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Despite Its High P/E Ratio, Is American Shared Hospital Services (NYSEMKT:AMS) Still Undervalued?

Simply Wall St

The goal of this article is to teach you how to use price to earnings ratios (P/E ratios). We'll show how you can use American Shared Hospital Services's (NYSEMKT:AMS) P/E ratio to inform your assessment of the investment opportunity. Looking at earnings over the last twelve months, American Shared Hospital Services has a P/E ratio of 22.35. That corresponds to an earnings yield of approximately 4.5%.

View our latest analysis for American Shared Hospital Services

How Do I Calculate A Price To Earnings Ratio?

The formula for price to earnings is:

Price to Earnings Ratio = Price per Share ÷ Earnings per Share (EPS)

Or for American Shared Hospital Services:

P/E of 22.35 = $2.47 ÷ $0.11 (Based on the year to June 2019.)

Is A High Price-to-Earnings Ratio Good?

A higher P/E ratio implies that investors pay a higher price for the earning power of the business. That isn't a good or a bad thing on its own, but a high P/E means that buyers have a higher opinion of the business's prospects, relative to stocks with a lower P/E.

How Does American Shared Hospital Services's P/E Ratio Compare To Its Peers?

The P/E ratio indicates whether the market has higher or lower expectations of a company. The image below shows that American Shared Hospital Services has a higher P/E than the average (19.6) P/E for companies in the healthcare industry.

AMEX:AMS Price Estimation Relative to Market, October 5th 2019

That means that the market expects American Shared Hospital Services will outperform other companies in its industry. The market is optimistic about the future, but that doesn't guarantee future growth. So further research is always essential. I often monitor director buying and selling.

How Growth Rates Impact P/E Ratios

Generally speaking the rate of earnings growth has a profound impact on a company's P/E multiple. Earnings growth means that in the future the 'E' will be higher. That means unless the share price increases, the P/E will reduce in a few years. A lower P/E should indicate the stock is cheap relative to others -- and that may attract buyers.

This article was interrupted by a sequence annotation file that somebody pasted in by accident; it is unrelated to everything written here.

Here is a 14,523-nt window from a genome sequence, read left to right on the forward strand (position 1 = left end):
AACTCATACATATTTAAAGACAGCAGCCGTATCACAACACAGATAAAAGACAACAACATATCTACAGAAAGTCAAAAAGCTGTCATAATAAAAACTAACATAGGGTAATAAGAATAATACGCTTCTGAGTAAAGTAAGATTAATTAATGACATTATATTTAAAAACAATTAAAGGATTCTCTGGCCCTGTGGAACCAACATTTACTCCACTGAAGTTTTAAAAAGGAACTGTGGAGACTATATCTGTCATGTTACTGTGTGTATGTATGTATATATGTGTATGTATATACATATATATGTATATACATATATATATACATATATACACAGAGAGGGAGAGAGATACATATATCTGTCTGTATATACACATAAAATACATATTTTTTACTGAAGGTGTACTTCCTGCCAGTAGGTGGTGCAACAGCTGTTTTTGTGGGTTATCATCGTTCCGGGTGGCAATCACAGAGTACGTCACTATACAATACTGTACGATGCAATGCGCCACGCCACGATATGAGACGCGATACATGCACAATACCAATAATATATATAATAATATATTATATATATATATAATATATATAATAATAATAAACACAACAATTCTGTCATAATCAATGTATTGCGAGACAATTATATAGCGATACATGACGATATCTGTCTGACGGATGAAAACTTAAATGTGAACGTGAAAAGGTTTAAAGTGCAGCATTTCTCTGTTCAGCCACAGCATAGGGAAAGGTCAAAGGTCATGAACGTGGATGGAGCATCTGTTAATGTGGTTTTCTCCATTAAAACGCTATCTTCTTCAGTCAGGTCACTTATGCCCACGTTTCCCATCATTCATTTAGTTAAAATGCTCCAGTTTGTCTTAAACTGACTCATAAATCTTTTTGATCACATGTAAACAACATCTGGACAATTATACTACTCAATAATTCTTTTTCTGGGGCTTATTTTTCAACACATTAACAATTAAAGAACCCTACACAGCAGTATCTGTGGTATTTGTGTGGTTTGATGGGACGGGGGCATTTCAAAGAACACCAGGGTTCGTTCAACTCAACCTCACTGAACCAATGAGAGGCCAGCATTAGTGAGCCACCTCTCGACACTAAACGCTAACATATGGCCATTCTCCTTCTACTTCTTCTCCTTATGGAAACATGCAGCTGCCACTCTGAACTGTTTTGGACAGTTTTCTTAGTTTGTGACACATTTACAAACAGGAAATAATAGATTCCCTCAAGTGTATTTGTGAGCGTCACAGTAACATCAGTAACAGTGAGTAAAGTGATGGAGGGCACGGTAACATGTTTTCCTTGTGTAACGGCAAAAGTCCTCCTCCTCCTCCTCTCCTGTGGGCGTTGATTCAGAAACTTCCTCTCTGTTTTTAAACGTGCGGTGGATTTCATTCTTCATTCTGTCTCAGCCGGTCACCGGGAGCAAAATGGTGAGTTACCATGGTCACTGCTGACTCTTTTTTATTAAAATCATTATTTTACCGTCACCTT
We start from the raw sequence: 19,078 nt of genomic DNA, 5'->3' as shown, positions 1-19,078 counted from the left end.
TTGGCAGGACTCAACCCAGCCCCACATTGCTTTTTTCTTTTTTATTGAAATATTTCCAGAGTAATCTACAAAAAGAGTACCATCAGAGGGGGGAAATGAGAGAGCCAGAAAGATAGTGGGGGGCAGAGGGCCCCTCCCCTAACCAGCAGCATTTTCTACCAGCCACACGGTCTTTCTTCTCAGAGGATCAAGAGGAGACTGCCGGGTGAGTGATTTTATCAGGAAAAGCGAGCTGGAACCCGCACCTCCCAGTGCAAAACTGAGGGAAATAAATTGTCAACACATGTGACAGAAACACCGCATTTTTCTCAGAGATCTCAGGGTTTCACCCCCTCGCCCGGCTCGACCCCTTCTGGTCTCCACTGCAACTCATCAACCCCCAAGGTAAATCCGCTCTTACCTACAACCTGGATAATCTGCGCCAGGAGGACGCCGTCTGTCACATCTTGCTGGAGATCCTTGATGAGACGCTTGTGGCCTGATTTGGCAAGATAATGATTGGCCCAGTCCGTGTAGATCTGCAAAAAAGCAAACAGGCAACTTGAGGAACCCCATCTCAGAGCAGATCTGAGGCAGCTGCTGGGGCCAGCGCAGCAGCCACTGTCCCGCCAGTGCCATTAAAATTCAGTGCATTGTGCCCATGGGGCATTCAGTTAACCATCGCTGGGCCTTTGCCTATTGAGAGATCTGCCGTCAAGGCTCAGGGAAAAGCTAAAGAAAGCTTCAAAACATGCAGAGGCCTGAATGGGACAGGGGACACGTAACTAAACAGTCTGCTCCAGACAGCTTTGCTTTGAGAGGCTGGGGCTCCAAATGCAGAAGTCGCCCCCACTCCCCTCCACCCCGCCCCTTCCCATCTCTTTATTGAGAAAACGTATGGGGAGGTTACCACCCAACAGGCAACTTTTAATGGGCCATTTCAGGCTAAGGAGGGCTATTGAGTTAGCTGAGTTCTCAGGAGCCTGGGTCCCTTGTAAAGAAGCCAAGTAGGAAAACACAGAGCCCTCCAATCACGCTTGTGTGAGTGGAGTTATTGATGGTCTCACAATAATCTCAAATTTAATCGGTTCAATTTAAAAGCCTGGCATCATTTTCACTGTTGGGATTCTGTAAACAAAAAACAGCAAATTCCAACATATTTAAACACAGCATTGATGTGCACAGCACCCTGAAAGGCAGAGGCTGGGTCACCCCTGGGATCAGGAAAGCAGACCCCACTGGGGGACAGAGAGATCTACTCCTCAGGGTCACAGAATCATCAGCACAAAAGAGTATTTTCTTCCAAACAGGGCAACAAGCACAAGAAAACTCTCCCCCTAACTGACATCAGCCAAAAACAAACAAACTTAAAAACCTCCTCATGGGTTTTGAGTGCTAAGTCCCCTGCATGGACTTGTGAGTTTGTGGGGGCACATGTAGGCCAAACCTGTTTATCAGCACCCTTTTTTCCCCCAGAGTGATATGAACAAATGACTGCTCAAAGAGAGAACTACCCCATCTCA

American Shared Hospital Services shrunk earnings per share by 71% over the last year. But EPS is up 9.8% over the last 3 years.

Remember: P/E Ratios Don't Consider The Balance Sheet

The 'Price' in P/E reflects the market capitalization of the company. In other words, it does not consider any debt or cash that the company may have on the balance sheet. The exact same company would hypothetically deserve a higher P/E ratio if it had a strong balance sheet, than if it had a weak one with lots of debt, because a cashed up company can spend on growth.

Such spending might be good or bad, overall, but the key point here is that you need to look at debt to understand the P/E ratio in context.

How Does American Shared Hospital Services's Debt Impact Its P/E Ratio?

American Shared Hospital Services's net debt is 18% of its market cap. It would probably deserve a higher P/E ratio if it was net cash, since it would have more options for growth.

The Bottom Line On American Shared Hospital Services's P/E Ratio

American Shared Hospital Services's P/E is 22.3 which is above average (17.4) in its market. With modest debt but no EPS growth in the last year, it's fair to say the P/E implies some optimism about future earnings, from the market.

Investors have an opportunity when market expectations about a stock are wrong. If the reality for a company is better than it expects, you can make money by buying and holding for the long term. Although we don't have analyst forecasts you could get a better understanding of its growth by checking out this more detailed historical graph of earnings, revenue and cash flow.

But note: American Shared Hospital Services may not be the best stock to buy. So take a peek at this free list of interesting companies with strong recent earnings growth (and a P/E ratio below 20).

We aim to bring you long-term focused research analysis driven by fundamental data. Note that our analysis may not factor in the latest price-sensitive company announcements or qualitative material.

If you spot an error that warrants correction, please contact the editor at editorial-team@simplywallst.com. This article by Simply Wall St is general in nature. It does not constitute a recommendation to buy or sell any stock, and does not take account of your objectives, or your financial situation. Simply Wall St has no position in the stocks mentioned. Thank you for reading.